- Leaders led protests in January in which 36 people were killed
- Opposition wants presidential elections by November 2016
The Democratic Republic of Congo’s main opposition leaders called for a demonstration next week to press demands that a presidential vote set for 2016 goes ahead as scheduled, amid delays in preparing for other elections due in the next 14 months.
The group of politicians including Vital Kamerhe, leader of the Union for the Congolese Nation, have urged supporters to attend a “public meeting” in the capital, Kinshasa, on Sept. 15, Martin Fayulu, head of the Commitment to Citizenship and Development party, said in an interview. In January, the two men led anti-government protests in the city that led to clashes in which Human Rights Watch said at least 36 people were killed.
Congo, Africa’s biggest copper producer and the world’s largest source of cobalt, next month plans to hold the first of six elections that will culminate in the vote for a new president in November 2016. The country’s electoral commission said last month it had extended the period for politicians to submit their candidacy for a gubernatorial vote in 21 provinces, the second postponement since the election calendar was announced in February. On Sept. 3, Prime Minister Augustin Matata Ponyo said the government has insufficient funds to organize the gubernatorial poll, Radio Okapi reported.
The delays signal that President Joseph Kabila may be seeking to extend his mandate, Fayulu said. The 44-year-old leader, in power since his father was assassinated in January 2001, must step down next year to comply with constitutional term limits. Kabila last month reaffirmed his “commitment to lead the Congolese people to elections,” Agence France-Presse reported on Aug. 26.
“The objectives are clear,” Fayulu said Aug. 31. “We need a consensual electoral calendar that ensures presidential and parliamentary elections take place, preferably before November 2016, so that on 20 December a new president can be inaugurated.”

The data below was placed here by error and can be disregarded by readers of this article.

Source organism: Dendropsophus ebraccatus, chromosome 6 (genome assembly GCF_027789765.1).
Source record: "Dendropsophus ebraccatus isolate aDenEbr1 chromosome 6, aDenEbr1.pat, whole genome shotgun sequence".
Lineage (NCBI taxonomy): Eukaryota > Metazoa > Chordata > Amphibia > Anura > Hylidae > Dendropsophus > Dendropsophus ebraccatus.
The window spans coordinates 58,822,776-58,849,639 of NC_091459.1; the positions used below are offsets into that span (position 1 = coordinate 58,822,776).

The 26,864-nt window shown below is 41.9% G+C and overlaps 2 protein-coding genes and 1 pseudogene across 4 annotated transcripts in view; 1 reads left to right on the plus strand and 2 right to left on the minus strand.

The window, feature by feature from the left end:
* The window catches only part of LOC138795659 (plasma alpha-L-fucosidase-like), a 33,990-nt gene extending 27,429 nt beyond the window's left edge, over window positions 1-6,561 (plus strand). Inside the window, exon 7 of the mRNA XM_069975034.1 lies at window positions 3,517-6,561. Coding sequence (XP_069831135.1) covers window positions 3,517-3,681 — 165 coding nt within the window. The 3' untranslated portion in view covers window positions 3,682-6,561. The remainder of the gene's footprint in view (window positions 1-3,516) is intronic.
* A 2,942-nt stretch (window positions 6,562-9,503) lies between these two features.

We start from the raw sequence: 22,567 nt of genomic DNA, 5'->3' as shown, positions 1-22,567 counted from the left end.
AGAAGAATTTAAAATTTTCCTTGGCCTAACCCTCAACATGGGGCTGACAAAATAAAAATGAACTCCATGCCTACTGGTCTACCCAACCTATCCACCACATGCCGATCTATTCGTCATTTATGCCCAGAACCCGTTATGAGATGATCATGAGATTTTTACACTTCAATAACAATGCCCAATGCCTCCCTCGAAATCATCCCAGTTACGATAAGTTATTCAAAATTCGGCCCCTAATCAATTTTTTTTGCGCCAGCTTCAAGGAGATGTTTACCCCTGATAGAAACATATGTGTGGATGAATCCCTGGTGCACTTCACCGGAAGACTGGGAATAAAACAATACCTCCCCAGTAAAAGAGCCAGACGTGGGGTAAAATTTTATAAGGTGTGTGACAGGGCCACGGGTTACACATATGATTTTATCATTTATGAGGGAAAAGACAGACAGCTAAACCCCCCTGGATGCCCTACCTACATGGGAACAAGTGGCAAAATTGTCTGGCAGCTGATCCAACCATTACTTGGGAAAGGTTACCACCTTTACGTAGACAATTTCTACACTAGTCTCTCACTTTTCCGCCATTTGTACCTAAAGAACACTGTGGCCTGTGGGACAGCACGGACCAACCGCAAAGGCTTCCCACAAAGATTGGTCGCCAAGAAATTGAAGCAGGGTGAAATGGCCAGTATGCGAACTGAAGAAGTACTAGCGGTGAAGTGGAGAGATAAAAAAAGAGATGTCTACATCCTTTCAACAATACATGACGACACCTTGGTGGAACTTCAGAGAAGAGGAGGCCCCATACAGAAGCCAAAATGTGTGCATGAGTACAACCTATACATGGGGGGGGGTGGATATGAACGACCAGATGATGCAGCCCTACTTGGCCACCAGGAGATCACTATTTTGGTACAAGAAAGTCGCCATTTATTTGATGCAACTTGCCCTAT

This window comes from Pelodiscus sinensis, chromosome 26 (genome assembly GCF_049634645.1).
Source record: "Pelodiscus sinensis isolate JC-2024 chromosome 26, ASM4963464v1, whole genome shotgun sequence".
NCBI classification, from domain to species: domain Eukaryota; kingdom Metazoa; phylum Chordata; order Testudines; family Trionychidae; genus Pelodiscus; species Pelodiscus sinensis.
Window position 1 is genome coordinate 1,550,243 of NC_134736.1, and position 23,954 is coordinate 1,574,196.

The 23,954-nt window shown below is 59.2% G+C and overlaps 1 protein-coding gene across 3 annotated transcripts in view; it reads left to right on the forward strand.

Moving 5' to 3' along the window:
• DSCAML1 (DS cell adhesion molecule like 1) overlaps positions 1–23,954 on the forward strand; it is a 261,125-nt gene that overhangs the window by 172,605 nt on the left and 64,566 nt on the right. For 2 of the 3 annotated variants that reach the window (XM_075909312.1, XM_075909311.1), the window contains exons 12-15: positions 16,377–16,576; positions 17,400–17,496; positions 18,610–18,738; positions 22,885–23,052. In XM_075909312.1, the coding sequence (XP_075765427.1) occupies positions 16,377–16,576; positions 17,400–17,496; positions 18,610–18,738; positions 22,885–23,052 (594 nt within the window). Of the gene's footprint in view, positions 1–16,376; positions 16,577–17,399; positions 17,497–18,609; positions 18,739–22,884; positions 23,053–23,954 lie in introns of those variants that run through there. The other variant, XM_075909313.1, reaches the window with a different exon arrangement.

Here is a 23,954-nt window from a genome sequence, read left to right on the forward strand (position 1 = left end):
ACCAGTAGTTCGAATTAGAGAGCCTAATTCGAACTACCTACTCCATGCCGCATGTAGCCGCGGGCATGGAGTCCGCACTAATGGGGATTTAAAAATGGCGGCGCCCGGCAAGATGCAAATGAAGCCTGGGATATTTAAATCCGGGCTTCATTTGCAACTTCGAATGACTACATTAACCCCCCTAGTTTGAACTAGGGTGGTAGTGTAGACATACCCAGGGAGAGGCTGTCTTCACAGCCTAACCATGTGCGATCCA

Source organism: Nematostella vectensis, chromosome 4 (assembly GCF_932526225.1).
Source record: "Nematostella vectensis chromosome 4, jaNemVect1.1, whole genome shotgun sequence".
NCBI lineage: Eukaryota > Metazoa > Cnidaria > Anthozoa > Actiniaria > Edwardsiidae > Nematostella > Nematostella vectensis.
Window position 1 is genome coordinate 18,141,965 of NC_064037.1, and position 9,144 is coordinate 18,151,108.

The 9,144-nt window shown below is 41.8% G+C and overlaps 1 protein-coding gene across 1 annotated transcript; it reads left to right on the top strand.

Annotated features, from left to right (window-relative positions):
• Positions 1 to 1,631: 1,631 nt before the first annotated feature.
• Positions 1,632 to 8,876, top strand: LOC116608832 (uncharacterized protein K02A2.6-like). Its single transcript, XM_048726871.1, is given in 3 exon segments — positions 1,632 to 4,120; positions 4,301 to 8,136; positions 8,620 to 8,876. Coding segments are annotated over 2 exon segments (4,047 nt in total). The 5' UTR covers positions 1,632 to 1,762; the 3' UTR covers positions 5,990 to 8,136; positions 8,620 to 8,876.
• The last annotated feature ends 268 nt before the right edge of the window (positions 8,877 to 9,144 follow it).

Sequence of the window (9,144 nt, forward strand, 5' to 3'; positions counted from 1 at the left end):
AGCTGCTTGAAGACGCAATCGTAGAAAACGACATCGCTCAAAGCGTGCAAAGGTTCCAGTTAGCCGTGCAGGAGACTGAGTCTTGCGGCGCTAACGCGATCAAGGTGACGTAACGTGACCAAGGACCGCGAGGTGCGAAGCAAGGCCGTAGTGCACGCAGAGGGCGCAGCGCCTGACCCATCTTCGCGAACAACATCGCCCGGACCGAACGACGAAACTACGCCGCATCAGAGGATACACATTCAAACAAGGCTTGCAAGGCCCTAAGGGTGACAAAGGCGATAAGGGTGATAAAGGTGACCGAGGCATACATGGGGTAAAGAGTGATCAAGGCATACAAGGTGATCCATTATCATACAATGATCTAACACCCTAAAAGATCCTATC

The opposition group, la Dynamique pour l’Unité d’Actions de l’Opposition, distributed fliers last week in Kinshasa calling on supporters to say “no to delays” and calling political change “non-negotiable.” Congo’s parliament is set to open for its autumn session on the day the group wants the demonstration to be held.
The ruling Alliance for a Presidential Majority has urged opposition parties to participate in a national dialogue to discuss preparations for the election program. Fayulu said that dialogue is unnecessary.
“We do not need a national dialogue,” he said. “We need to respect the constitution and the calendar for the parliamentary and presidential elections. We need a credible voter list and to ensure the independence of the National Electoral Commission.”
The current electoral register was last updated in 2011. Opposition politicians are demanding a comprehensive update of voting lists to include those who have now reached voting age and to remove deceased and fictitious voters. They claim that millions of false voting cards are currently in circulation.
Fayulu said a review of the electoral register could be completed in nine months, allowing for national elections to take place on time if other votes were postponed.
“The government must delay the local elections; the priority must be the presidential and parliamentary elections,” Fayulu said.